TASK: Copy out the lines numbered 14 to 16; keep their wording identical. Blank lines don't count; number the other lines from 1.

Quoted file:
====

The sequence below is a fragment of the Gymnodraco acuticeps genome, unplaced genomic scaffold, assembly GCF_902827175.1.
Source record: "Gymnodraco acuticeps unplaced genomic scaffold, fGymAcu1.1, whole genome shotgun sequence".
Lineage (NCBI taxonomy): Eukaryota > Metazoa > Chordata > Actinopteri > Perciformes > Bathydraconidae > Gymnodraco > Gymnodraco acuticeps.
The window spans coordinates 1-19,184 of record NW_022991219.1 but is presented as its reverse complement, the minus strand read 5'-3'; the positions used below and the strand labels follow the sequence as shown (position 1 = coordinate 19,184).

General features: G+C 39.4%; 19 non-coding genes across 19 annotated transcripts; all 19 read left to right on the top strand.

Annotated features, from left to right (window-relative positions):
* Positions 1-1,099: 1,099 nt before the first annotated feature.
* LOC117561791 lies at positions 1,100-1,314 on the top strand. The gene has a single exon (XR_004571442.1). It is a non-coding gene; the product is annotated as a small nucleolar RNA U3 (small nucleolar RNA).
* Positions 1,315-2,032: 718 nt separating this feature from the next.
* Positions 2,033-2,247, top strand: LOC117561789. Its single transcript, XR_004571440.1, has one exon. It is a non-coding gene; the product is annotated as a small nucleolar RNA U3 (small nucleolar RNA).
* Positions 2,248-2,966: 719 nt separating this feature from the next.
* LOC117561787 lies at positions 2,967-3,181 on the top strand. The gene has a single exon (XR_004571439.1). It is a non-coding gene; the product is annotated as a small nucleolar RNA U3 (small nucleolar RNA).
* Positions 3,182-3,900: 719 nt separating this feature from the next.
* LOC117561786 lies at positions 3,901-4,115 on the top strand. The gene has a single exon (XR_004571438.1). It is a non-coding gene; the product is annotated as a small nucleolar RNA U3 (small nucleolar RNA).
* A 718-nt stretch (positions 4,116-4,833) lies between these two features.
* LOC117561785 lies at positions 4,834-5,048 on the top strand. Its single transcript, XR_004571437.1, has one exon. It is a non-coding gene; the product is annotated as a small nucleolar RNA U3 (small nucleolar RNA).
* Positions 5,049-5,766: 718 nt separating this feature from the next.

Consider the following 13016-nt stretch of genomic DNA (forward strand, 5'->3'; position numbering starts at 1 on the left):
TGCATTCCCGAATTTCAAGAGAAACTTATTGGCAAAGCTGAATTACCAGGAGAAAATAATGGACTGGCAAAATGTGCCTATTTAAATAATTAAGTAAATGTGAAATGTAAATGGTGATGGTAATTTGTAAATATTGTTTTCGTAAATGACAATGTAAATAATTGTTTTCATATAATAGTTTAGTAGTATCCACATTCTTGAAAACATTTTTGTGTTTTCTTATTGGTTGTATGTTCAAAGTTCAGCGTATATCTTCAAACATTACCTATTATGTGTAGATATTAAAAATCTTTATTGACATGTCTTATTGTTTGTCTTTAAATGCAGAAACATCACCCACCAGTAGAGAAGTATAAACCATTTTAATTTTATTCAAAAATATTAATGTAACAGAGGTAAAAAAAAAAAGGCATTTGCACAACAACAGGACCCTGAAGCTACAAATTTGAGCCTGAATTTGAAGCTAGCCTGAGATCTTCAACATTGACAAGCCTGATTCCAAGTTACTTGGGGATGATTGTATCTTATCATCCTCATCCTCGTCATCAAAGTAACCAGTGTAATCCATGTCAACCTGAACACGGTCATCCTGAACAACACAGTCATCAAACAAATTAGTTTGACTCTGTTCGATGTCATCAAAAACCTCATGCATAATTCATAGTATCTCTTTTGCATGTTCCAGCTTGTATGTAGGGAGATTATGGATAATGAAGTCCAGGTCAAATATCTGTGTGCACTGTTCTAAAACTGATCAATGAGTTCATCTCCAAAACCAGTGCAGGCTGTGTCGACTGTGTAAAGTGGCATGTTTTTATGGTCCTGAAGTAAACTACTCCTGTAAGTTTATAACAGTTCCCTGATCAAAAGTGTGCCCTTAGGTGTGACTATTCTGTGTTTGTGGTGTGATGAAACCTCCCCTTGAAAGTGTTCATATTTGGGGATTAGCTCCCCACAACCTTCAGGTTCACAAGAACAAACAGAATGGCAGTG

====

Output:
* LOC117561786 lies at positions 3,901-4,115 on the top strand. The gene has a single exon (XR_004571438.1). It is a non-coding gene; the product is annotated as a small nucleolar RNA U3 (small nucleolar RNA).
* A 718-nt stretch (positions 4,116-4,833) lies between these two features.
* LOC117561785 lies at positions 4,834-5,048 on the top strand. Its single transcript, XR_004571437.1, has one exon. It is a non-coding gene; the product is annotated as a small nucleolar RNA U3 (small nucleolar RNA).